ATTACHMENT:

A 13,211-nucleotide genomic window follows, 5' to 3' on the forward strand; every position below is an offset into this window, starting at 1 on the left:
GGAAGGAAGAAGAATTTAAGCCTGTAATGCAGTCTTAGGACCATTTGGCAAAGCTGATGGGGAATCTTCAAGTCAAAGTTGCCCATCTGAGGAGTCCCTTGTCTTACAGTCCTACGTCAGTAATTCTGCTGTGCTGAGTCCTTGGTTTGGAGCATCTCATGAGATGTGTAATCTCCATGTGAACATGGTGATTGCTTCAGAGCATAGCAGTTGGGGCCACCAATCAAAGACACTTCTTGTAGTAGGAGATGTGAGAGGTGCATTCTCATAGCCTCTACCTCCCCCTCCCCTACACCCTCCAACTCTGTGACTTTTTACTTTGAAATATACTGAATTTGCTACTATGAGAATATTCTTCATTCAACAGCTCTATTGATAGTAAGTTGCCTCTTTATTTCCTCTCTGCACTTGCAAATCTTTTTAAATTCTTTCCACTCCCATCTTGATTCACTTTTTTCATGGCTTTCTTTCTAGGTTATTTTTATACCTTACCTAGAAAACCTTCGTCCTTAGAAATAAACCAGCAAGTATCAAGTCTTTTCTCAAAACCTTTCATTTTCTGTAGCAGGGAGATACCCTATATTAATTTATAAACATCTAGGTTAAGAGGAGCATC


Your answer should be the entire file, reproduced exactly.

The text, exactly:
A 13,211-nucleotide genomic window follows, 5' to 3' on the forward strand; every position below is an offset into this window, starting at 1 on the left:
GGAAGGAAGAAGAATTTAAGCCTGTAATGCAGTCTTAGGACCATTTGGCAAAGCTGATGGGGAATCTTCAAGTCAAAGTTGCCCATCTGAGGAGTCCCTTGTCTTACAGTCCTACGTCAGTAATTCTGCTGTGCTGAGTCCTTGGTTTGGAGCATCTCATGAGATGTGTAATCTCCATGTGAACATGGTGATTGCTTCAGAGCATAGCAGTTGGGGCCACCAATCAAAGACACTTCTTGTAGTAGGAGATGTGAGAGGTGCATTCTCATAGCCTCTACCTCCCCCTCCCCTACACCCTCCAACTCTGTGACTTTTTACTTTGAAATATACTGAATTTGCTACTATGAGAATATTCTTCATTCAACAGCTCTATTGATAGTAAGTTGCCTCTTTATTTCCTCTCTGCACTTGCAAATCTTTTTAAATTCTTTCCACTCCCATCTTGATTCACTTTTTTCATGGCTTTCTTTCTAGGTTATTTTTATACCTTACCTAGAAAACCTTCGTCCTTAGAAATAAACCAGCAAGTATCAAGTCTTTTCTCAAAACCTTTCATTTTCTGTAGCAGGGAGATACCCTATATTAATTTATAAACATCTAGGTTAAGAGGAGCATC